Edited excerpts from the address by the Vice President at the Fourth Civil Services Day at Vigyan Bhawan, New Delhi on 21 April 2009
The concept of civil service has evolved over time; so have notions of its role and responsibilities. Independent India inherited from the British period a comprehensive civil service structure and established practices. Its utility for ensuring national unity and good administration in the country was recognized by Sardar Patel, accepted by the Constituent Assembly and incorporated in the Constitution.
It is relevant today to recall the Sardar’s perception and his vision:
‘I need hardly emphasise that an efficient, disciplined and contented Service, assured of its prospects as a result of diligent and honest work, is sine qua non of sound administration under a democratic regime even more than under an authoritarian rule. The service must be above party and we should ensure that political considerations either in its recruitment or in its discipline and control are reduced to the minimum, if not eliminated altogether … Constitutional guarantees and safeguards are the best medium of providing for these services and are likely to prove more lasting.’
This statement enunciated three principles:
(1) the civil service will be above party politics,
(2) political considerations would be eschewed in its recruitment, discipline and control, and
(3) Constitutional safeguards and guarantees essential for its effective functioning will be provided.
The challenge in the early years of the Republic was to reconcile differing perceptions, of the political leadership emerging from the
freedom movement on the one hand and the inherited civil service on the other, on two aspects of the functioning of the latter. The first of these related to meaning of civil service ‘neutrality’; the second to the question of its ‘commitment’ to policies. Prime Minister Nehru responded to both unambiguously. The civil service cannot distance itself from the fundamentals of state policy nor can it function effectively without being supportive of the policies developed through due process.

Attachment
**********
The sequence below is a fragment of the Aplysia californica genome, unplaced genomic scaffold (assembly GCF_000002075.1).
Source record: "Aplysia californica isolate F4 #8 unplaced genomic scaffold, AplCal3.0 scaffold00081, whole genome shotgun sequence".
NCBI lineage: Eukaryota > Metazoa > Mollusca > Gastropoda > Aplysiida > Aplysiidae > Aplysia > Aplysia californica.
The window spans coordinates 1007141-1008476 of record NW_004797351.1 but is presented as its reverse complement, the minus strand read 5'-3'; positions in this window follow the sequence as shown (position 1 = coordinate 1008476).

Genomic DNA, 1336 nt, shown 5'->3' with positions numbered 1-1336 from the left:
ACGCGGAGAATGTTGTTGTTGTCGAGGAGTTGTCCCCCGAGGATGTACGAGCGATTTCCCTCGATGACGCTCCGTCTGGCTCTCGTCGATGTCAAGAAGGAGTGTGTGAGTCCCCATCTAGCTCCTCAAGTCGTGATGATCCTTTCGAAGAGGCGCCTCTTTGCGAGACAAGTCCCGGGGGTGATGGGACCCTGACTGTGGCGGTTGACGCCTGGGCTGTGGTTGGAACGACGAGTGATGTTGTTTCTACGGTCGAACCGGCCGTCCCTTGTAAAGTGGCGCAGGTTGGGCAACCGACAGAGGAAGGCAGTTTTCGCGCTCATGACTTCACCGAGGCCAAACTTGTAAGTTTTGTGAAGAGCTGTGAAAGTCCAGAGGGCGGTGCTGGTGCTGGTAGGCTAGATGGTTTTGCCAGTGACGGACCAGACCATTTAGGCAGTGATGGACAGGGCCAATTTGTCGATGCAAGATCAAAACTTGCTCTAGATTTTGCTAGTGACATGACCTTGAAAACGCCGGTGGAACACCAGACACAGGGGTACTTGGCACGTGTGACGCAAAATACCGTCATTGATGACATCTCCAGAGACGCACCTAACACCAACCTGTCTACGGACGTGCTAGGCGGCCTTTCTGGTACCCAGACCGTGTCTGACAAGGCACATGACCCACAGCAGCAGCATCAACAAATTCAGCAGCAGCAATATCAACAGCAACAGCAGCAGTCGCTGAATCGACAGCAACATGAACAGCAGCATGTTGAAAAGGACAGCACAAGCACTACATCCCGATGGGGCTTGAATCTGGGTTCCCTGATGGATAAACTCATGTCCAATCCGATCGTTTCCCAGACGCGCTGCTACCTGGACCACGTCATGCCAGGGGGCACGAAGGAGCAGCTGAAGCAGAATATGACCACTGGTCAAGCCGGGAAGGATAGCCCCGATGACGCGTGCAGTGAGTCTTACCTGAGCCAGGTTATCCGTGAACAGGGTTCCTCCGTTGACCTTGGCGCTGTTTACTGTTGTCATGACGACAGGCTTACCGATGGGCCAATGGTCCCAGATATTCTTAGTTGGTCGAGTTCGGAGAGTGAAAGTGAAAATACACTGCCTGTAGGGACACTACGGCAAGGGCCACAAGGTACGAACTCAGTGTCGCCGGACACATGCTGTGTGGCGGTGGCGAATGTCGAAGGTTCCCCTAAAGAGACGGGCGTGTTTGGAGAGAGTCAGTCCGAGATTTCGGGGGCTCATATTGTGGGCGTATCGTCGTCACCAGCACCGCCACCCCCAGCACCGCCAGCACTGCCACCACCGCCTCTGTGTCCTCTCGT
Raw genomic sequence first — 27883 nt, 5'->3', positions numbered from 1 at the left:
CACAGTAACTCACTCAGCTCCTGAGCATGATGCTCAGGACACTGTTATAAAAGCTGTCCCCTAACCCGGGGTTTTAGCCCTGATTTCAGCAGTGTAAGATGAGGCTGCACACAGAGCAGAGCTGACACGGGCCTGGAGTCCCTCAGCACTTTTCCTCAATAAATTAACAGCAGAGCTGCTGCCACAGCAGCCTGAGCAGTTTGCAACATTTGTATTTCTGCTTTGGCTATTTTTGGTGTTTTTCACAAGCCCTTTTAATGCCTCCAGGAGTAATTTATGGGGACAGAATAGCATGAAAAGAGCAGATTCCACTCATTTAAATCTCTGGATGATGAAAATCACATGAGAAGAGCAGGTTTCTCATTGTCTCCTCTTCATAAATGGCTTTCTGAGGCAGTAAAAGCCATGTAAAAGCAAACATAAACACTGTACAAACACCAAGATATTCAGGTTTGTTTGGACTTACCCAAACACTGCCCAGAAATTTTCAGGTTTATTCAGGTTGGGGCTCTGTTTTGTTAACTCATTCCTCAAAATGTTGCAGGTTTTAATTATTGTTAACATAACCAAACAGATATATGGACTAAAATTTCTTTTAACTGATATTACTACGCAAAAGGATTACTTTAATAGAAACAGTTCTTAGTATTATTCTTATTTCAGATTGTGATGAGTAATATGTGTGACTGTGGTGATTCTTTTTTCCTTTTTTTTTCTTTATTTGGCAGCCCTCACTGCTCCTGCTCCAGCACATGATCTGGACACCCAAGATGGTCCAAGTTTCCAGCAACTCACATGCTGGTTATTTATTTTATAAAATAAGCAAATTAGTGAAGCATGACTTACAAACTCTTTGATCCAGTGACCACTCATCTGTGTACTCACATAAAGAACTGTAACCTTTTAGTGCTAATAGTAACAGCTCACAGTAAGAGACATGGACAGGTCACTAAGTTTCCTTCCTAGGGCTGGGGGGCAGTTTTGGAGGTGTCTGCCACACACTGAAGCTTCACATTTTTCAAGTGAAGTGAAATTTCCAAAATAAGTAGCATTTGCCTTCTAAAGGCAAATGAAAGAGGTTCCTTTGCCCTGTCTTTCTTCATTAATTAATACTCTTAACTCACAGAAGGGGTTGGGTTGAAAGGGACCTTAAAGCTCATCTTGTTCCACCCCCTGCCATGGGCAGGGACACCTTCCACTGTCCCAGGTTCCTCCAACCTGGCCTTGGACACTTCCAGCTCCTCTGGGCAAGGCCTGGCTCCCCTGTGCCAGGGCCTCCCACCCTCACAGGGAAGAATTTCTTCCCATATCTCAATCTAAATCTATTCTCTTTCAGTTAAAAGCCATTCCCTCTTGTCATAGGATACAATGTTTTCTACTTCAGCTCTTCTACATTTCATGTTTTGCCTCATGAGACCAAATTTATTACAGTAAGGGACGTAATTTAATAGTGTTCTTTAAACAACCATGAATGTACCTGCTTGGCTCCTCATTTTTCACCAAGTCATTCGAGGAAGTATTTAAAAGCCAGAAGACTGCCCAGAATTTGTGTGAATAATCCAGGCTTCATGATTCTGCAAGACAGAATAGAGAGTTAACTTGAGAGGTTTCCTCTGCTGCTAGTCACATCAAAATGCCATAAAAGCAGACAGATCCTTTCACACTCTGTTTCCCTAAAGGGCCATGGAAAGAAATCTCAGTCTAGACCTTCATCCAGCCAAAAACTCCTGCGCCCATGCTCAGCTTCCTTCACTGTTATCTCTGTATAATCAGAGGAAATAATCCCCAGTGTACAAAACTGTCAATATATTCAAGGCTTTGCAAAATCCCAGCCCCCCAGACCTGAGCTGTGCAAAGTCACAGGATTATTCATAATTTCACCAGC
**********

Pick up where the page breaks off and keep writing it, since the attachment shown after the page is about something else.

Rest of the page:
Both these notions resurfaced from time to time either to retard change or to stretch commitment from policies to individuals or political groups. It is to the credit of our polity that the overwhelming majority distanced itself, in principle if not always in practice, from such efforts. It also became clear early enough that in a new India the role of the civil service has to go beyond ‘good administration’ in the traditional sense to include the requisite skills and motivation for nation building and developmental activities.
The Civil Service is an integral part of our society and its structure of governance. Its DNA is shaped by the imperatives of social mores, political calculus, and economic context of the times. One aspect of this is the emergence of coalition politics and governments constituted pursuant to it. It can be attributed to a deepening of democracy and the emergence of a genuinely federalized multi-party system accompanied by the rise of regional, linguistic, caste-based and other parties promoting such sectional interests.